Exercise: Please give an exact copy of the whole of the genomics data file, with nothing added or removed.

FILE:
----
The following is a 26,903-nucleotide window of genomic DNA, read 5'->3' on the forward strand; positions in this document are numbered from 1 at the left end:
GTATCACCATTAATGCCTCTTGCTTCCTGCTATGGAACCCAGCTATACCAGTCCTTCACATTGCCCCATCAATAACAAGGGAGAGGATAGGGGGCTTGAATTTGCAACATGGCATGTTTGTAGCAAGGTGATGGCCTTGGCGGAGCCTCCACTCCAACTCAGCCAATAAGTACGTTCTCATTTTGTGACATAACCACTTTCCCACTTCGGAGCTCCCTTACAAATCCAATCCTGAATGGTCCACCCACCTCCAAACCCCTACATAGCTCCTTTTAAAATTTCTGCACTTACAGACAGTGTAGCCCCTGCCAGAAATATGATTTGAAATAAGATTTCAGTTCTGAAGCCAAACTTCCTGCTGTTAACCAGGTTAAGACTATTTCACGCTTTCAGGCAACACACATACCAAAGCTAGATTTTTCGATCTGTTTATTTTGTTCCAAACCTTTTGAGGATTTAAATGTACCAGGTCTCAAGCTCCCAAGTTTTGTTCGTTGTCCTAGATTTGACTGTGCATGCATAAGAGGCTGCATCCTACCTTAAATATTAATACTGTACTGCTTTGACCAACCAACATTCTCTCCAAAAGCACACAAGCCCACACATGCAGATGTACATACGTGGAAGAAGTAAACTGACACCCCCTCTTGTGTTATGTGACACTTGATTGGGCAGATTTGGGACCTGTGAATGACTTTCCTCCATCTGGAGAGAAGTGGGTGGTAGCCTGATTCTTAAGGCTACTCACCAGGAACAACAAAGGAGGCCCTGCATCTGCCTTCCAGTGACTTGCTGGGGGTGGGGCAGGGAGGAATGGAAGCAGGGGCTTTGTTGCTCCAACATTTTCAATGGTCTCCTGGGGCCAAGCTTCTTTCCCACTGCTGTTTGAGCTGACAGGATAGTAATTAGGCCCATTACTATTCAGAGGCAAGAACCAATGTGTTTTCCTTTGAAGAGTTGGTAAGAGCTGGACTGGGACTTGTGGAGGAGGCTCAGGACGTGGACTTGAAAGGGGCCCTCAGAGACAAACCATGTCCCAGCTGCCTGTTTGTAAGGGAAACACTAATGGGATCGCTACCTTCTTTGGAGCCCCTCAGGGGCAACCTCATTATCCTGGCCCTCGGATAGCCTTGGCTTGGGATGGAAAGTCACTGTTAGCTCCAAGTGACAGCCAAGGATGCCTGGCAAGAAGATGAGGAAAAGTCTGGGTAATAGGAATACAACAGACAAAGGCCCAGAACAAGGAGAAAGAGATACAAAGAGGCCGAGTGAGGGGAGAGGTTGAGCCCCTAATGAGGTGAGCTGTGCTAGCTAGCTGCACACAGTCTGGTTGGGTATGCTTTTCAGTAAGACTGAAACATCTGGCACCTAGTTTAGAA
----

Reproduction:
The following is a 26,903-nucleotide window of genomic DNA, read 5'->3' on the forward strand; positions in this document are numbered from 1 at the left end:
GTATCACCATTAATGCCTCTTGCTTCCTGCTATGGAACCCAGCTATACCAGTCCTTCACATTGCCCCATCAATAACAAGGGAGAGGATAGGGGGCTTGAATTTGCAACATGGCATGTTTGTAGCAAGGTGATGGCCTTGGCGGAGCCTCCACTCCAACTCAGCCAATAAGTACGTTCTCATTTTGTGACATAACCACTTTCCCACTTCGGAGCTCCCTTACAAATCCAATCCTGAATGGTCCACCCACCTCCAAACCCCTACATAGCTCCTTTTAAAATTTCTGCACTTACAGACAGTGTAGCCCCTGCCAGAAATATGATTTGAAATAAGATTTCAGTTCTGAAGCCAAACTTCCTGCTGTTAACCAGGTTAAGACTATTTCACGCTTTCAGGCAACACACATACCAAAGCTAGATTTTTCGATCTGTTTATTTTGTTCCAAACCTTTTGAGGATTTAAATGTACCAGGTCTCAAGCTCCCAAGTTTTGTTCGTTGTCCTAGATTTGACTGTGCATGCATAAGAGGCTGCATCCTACCTTAAATATTAATACTGTACTGCTTTGACCAACCAACATTCTCTCCAAAAGCACACAAGCCCACACATGCAGATGTACATACGTGGAAGAAGTAAACTGACACCCCCTCTTGTGTTATGTGACACTTGATTGGGCAGATTTGGGACCTGTGAATGACTTTCCTCCATCTGGAGAGAAGTGGGTGGTAGCCTGATTCTTAAGGCTACTCACCAGGAACAACAAAGGAGGCCCTGCATCTGCCTTCCAGTGACTTGCTGGGGGTGGGGCAGGGAGGAATGGAAGCAGGGGCTTTGTTGCTCCAACATTTTCAATGGTCTCCTGGGGCCAAGCTTCTTTCCCACTGCTGTTTGAGCTGACAGGATAGTAATTAGGCCCATTACTATTCAGAGGCAAGAACCAATGTGTTTTCCTTTGAAGAGTTGGTAAGAGCTGGACTGGGACTTGTGGAGGAGGCTCAGGACGTGGACTTGAAAGGGGCCCTCAGAGACAAACCATGTCCCAGCTGCCTGTTTGTAAGGGAAACACTAATGGGATCGCTACCTTCTTTGGAGCCCCTCAGGGGCAACCTCATTATCCTGGCCCTCGGATAGCCTTGGCTTGGGATGGAAAGTCACTGTTAGCTCCAAGTGACAGCCAAGGATGCCTGGCAAGAAGATGAGGAAAAGTCTGGGTAATAGGAATACAACAGACAAAGGCCCAGAACAAGGAGAAAGAGATACAAAGAGGCCGAGTGAGGGGAGAGGTTGAGCCCCTAATGAGGTGAGCTGTGCTAGCTAGCTGCACACAGTCTGGTTGGGTATGCTTTTCAGTAAGACTGAAACATCTGGCACCTAGTTTAGAA